abstract = "Natural disease-suppressive soils provide an untapped resource for the discovery of novel beneficial microorganisms and traits. For most suppressive soils, however, the consortia of microorganisms and mechanisms involved in pathogen control are unknown. To date, soil suppressiveness to Fusarium wilt disease has been ascribed to carbon and iron competition between pathogenic Fusarium oxysporum and resident non-pathogenic F. oxysporum and fluorescent pseudomonads. In this study, the role of bacterial antibiosis in Fusarium wilt suppressiveness was assessed by comparing the densities, diversity and activity of fluorescent Pseudomonas species producing 2,4-diacetylphloroglucinol (DAPG) (phlD+) or phenazine (phzC+) antibiotics. The frequencies of phlD+ populations were similar in the suppressive and conducive soils but their genotypic diversity differed significantly. However, phlD genotypes from the two soils were equally effective in suppressing Fusarium wilt, either alone or in combination with non-pathogenic F. oxysporum strain Fo47. A mutant deficient in DAPG production provided a similar level of control as its parental strain, suggesting that this antibiotic does not play a major role. In contrast, phzC+ pseudomonads were only detected in the suppressive soil. Representative phzC+ isolates of five distinct genotypes did not suppress Fusarium wilt on their own, but acted synergistically in combination with strain Fo47. This increased level of disease suppression was ascribed to phenazine production as the phenazine-deficient mutant was not effective. These results suggest, for the first time, that redox-active phenazines produced by fluorescent pseudomonads contribute to the natural soil suppressiveness to Fusarium wilt disease and may act in synergy with carbon competition by resident non-pathogenic F. oxysporum.",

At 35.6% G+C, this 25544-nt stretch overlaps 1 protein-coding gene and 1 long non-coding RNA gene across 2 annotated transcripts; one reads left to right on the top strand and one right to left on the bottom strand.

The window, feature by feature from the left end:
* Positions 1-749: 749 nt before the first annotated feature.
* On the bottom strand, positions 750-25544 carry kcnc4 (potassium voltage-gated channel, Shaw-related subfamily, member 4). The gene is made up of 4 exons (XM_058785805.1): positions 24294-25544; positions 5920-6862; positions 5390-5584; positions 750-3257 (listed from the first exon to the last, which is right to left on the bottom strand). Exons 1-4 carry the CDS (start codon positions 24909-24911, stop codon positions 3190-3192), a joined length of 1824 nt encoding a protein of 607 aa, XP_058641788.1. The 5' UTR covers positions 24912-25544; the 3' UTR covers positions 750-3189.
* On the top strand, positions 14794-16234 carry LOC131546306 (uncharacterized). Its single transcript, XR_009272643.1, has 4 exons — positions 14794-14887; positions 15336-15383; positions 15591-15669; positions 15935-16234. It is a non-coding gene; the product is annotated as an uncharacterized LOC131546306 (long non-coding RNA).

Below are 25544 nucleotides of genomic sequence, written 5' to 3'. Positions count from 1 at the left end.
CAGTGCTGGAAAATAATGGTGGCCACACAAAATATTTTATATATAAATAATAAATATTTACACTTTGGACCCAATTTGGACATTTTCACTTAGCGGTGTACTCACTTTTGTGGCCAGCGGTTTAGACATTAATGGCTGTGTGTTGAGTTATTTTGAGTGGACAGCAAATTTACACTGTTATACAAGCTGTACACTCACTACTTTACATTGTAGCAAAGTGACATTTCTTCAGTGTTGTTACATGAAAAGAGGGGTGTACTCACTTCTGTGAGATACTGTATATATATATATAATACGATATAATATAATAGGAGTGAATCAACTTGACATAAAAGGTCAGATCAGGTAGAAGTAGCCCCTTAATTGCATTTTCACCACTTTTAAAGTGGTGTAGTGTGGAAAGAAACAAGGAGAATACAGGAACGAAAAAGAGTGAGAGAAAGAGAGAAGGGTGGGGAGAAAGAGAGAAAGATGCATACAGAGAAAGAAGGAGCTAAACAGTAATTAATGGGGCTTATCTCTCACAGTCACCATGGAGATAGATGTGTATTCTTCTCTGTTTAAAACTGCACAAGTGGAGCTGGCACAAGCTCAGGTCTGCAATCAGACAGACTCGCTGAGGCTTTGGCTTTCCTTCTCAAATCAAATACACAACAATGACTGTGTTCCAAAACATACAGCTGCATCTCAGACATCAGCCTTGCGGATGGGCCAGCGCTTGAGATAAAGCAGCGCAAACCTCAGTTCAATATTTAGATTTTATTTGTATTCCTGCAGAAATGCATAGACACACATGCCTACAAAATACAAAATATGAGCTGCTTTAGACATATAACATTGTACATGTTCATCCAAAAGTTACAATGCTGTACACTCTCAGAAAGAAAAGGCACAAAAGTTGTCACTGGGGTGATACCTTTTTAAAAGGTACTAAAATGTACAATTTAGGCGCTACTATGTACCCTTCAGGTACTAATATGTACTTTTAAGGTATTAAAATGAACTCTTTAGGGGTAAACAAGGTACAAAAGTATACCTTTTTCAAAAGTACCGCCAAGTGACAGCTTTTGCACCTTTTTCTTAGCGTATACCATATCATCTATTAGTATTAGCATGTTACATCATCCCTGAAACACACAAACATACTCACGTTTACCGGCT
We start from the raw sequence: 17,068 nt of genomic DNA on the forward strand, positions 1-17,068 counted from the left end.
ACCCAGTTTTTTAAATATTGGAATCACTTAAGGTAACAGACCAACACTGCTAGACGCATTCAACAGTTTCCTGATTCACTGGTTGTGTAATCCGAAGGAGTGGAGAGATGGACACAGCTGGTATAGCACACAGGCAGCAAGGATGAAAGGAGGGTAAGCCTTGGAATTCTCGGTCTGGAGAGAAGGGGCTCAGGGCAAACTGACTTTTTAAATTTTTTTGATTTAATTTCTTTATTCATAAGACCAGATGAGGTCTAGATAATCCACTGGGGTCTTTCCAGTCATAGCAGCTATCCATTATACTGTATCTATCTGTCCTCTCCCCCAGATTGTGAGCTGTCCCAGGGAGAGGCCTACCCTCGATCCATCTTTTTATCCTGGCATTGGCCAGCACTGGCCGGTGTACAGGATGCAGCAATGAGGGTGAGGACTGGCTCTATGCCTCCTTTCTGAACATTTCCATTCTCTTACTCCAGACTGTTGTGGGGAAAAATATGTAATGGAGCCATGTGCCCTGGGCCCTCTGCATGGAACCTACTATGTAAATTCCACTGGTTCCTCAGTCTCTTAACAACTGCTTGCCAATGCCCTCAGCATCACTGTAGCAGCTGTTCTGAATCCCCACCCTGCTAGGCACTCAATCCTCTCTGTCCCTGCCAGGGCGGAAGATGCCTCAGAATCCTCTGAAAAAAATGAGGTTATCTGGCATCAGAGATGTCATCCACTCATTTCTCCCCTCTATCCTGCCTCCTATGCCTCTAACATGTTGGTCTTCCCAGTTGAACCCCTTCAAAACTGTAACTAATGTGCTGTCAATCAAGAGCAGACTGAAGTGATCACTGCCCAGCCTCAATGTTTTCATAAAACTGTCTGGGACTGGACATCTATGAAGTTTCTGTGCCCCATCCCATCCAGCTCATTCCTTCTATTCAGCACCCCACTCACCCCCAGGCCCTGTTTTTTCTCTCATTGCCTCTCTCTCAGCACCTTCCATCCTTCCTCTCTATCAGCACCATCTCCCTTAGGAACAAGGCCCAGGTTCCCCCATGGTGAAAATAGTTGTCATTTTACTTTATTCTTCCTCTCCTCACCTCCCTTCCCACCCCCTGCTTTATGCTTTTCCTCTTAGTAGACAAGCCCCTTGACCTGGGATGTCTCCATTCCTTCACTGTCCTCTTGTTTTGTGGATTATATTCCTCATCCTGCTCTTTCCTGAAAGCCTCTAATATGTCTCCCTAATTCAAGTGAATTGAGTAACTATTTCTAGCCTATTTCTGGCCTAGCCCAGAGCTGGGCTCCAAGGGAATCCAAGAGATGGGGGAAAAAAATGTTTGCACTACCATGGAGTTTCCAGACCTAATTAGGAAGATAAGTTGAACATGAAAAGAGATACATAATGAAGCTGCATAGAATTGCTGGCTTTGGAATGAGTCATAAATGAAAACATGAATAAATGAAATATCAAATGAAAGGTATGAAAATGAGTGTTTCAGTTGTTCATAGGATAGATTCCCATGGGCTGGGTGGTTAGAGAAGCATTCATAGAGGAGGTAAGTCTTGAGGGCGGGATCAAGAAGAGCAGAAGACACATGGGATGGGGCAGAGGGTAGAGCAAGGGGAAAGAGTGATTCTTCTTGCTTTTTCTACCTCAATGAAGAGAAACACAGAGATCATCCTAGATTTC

keywords = "black root-rot, dose-response relationships, graminis var tritici, nonpathogenic fusarium, biological-control, oxysporum fo47, 2,4-diacetylphloroglucinol-producing pseudomonas, genotypic diversity, genetic diversity, chlororaphis pcl1391",
author = "S. Mazurier and T. Corberand and P. Lemanceau and J.M. Raaijmakers",
year = "2009",
doi = "10.1038/ismej.2009.33",
language = "English",
volume = "3",
pages = "977--991",
journal = "ISME Journal",
issn = "1751-7362",
publisher = "Nature Publishing Group",

}

Phenazine antibiotics produced by fluorescent pseudomonads contribute to natural soil suppressiveness to Fusarium wilt. / Mazurier, S.; Corberand, T.; Lemanceau, P.; Raaijmakers, J.M.

In: ISME Journal, Vol. 3, 2009, p. 977-991.

Research output: Contribution to journalArticleAcademicpeer-review

TY - JOUR

T1 - Phenazine antibiotics produced by fluorescent pseudomonads contribute to natural soil suppressiveness to Fusarium wilt

AU - Mazurier, S.

AU - Corberand, T.

AU - Lemanceau, P.

AU - Raaijmakers, J.M.

PY - 2009

Y1 - 2009